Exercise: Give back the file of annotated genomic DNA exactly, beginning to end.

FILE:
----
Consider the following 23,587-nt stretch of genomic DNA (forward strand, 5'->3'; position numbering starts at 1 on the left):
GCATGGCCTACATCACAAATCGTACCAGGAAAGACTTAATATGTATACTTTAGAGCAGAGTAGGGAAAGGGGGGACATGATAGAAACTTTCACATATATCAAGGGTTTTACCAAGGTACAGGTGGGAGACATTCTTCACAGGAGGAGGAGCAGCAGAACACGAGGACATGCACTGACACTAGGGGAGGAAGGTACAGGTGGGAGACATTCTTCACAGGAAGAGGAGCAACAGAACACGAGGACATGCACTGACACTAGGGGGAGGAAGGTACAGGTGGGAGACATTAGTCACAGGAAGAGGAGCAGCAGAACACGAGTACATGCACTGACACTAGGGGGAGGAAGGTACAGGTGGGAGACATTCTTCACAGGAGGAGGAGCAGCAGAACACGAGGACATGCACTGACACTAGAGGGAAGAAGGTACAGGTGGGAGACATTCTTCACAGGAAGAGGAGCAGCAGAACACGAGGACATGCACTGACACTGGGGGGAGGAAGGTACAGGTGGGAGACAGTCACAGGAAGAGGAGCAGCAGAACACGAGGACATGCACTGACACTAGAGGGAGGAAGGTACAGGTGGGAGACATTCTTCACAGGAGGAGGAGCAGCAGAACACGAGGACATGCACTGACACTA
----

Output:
Consider the following 23,587-nt stretch of genomic DNA (forward strand, 5'->3'; position numbering starts at 1 on the left):
GCATGGCCTACATCACAAATCGTACCAGGAAAGACTTAATATGTATACTTTAGAGCAGAGTAGGGAAAGGGGGGACATGATAGAAACTTTCACATATATCAAGGGTTTTACCAAGGTACAGGTGGGAGACATTCTTCACAGGAGGAGGAGCAGCAGAACACGAGGACATGCACTGACACTAGGGGAGGAAGGTACAGGTGGGAGACATTCTTCACAGGAAGAGGAGCAACAGAACACGAGGACATGCACTGACACTAGGGGGAGGAAGGTACAGGTGGGAGACATTAGTCACAGGAAGAGGAGCAGCAGAACACGAGTACATGCACTGACACTAGGGGGAGGAAGGTACAGGTGGGAGACATTCTTCACAGGAGGAGGAGCAGCAGAACACGAGGACATGCACTGACACTAGAGGGAAGAAGGTACAGGTGGGAGACATTCTTCACAGGAAGAGGAGCAGCAGAACACGAGGACATGCACTGACACTGGGGGGAGGAAGGTACAGGTGGGAGACAGTCACAGGAAGAGGAGCAGCAGAACACGAGGACATGCACTGACACTAGAGGGAGGAAGGTACAGGTGGGAGACATTCTTCACAGGAGGAGGAGCAGCAGAACACGAGGACATGCACTGACACTA